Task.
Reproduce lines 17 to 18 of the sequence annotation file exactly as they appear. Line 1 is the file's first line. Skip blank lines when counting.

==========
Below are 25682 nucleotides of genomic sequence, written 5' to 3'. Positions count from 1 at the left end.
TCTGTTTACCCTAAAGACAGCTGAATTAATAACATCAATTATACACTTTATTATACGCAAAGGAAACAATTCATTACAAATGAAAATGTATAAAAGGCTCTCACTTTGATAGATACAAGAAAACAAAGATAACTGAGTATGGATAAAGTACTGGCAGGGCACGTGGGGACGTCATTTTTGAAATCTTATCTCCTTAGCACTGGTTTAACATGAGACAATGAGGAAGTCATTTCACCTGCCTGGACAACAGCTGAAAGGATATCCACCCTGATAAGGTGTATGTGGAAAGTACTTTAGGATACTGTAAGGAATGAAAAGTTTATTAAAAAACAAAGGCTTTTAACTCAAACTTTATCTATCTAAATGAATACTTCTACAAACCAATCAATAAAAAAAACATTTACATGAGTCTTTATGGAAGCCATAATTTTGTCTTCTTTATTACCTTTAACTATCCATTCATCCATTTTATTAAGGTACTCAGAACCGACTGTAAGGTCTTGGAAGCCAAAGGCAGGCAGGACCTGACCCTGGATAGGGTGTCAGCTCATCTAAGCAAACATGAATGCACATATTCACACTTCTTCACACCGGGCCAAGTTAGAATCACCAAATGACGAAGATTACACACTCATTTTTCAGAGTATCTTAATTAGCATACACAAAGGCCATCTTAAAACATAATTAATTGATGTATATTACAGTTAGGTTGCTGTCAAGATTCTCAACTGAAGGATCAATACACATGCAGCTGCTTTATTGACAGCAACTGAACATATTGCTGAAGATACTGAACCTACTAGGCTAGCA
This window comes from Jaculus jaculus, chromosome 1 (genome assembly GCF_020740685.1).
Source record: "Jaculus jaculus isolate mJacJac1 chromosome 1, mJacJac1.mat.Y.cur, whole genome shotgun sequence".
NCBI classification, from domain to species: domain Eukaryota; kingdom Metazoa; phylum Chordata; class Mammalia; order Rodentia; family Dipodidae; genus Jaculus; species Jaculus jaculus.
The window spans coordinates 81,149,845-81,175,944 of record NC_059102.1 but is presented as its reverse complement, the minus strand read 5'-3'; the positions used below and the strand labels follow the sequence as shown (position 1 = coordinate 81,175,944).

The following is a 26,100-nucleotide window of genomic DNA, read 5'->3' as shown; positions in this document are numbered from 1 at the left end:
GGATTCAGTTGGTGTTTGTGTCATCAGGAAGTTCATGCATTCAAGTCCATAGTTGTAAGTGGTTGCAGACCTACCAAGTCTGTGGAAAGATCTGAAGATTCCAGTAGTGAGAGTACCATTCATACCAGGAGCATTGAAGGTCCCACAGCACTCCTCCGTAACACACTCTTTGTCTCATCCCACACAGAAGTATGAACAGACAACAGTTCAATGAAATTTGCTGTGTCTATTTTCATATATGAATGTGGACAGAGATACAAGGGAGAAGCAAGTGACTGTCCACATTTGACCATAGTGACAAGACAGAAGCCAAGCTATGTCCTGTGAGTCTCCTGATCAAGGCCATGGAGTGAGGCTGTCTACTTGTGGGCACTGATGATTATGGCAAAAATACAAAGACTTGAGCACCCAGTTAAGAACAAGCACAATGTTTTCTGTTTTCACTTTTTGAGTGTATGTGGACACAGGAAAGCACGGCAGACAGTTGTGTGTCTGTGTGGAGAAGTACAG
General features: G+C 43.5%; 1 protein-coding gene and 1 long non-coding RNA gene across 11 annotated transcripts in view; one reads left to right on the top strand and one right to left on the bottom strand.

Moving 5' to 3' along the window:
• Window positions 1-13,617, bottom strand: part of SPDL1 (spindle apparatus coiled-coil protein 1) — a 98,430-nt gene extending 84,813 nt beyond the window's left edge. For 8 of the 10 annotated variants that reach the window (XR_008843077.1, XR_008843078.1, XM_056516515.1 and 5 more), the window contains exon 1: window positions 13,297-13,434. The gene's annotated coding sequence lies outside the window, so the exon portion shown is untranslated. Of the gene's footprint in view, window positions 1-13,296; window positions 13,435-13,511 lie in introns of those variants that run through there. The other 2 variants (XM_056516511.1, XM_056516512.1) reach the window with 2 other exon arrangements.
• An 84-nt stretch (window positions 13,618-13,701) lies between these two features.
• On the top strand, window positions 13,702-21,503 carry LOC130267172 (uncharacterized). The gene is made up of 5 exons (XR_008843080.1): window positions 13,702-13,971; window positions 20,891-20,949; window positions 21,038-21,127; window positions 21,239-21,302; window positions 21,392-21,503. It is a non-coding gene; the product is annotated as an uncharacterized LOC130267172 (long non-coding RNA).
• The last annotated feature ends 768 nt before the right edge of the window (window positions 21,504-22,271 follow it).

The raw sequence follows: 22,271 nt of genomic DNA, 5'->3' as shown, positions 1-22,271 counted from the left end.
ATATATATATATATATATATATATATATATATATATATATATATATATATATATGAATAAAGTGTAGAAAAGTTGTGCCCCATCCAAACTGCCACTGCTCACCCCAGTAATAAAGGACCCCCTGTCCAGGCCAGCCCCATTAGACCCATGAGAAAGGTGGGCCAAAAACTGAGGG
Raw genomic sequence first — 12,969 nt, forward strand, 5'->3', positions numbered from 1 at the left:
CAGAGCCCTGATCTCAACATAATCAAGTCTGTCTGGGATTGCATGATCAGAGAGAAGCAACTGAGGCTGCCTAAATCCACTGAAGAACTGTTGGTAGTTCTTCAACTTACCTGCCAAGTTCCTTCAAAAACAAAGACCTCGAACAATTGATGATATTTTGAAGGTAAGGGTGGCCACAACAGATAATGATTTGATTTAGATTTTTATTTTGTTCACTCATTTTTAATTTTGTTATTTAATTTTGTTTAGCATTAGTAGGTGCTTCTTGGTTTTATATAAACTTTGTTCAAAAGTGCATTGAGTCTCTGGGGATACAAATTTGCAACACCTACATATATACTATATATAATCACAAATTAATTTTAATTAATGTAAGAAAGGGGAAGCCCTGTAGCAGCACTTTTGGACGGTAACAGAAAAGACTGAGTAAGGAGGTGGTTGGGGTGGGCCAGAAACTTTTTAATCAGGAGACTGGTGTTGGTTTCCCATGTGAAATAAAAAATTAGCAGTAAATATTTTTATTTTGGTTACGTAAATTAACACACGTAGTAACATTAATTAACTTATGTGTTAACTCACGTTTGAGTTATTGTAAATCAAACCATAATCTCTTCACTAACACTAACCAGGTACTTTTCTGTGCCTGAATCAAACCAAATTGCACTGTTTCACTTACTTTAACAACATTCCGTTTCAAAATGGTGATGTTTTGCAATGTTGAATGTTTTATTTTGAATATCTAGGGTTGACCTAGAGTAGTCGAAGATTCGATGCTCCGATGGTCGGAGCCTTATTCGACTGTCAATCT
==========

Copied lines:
Raw genomic sequence first — 12,969 nt, forward strand, 5'->3', positions numbered from 1 at the left:
CAGAGCCCTGATCTCAACATAATCAAGTCTGTCTGGGATTGCATGATCAGAGAGAAGCAACTGAGGCTGCCTAAATCCACTGAAGAACTGTTGGTAGTTCTTCAACTTACCTGCCAAGTTCCTTCAAAAACAAAGACCTCGAACAATTGATGATATTTTGAAGGTAAGGGTGGCCACAACAGATAATGATTTGATTTAGATTTTTATTTTGTTCACTCATTTTTAATTTTGTTATTTAATTTTGTTTAGCATTAGTAGGTGCTTCTTGGTTTTATATAAACTTTGTTCAAAAGTGCATTGAGTCTCTGGGGATACAAATTTGCAACACCTACATATATACTATATATAATCACAAATTAATTTTAATTAATGTAAGAAAGGGGAAGCCCTGTAGCAGCACTTTTGGACGGTAACAGAAAAGACTGAGTAAGGAGGTGGTTGGGGTGGGCCAGAAACTTTTTAATCAGGAGACTGGTGTTGGTTTCCCATGTGAAATAAAAAATTAGCAGTAAATATTTTTATTTTGGTTACGTAAATTAACACACGTAGTAACATTAATTAACTTATGTGTTAACTCACGTTTGAGTTATTGTAAATCAAACCATAATCTCTTCACTAACACTAACCAGGTACTTTTCTGTGCCTGAATCAAACCAAATTGCACTGTTTCACTTACTTTAACAACATTCCGTTTCAAAATGGTGATGTTTTGCAATGTTGAATGTTTTATTTTGAATATCTAGGGTTGACCTAGAGTAGTCGAAGATTCGATGCTCCGATGGTCGGAGCCTTATTCGACTGTCAATCT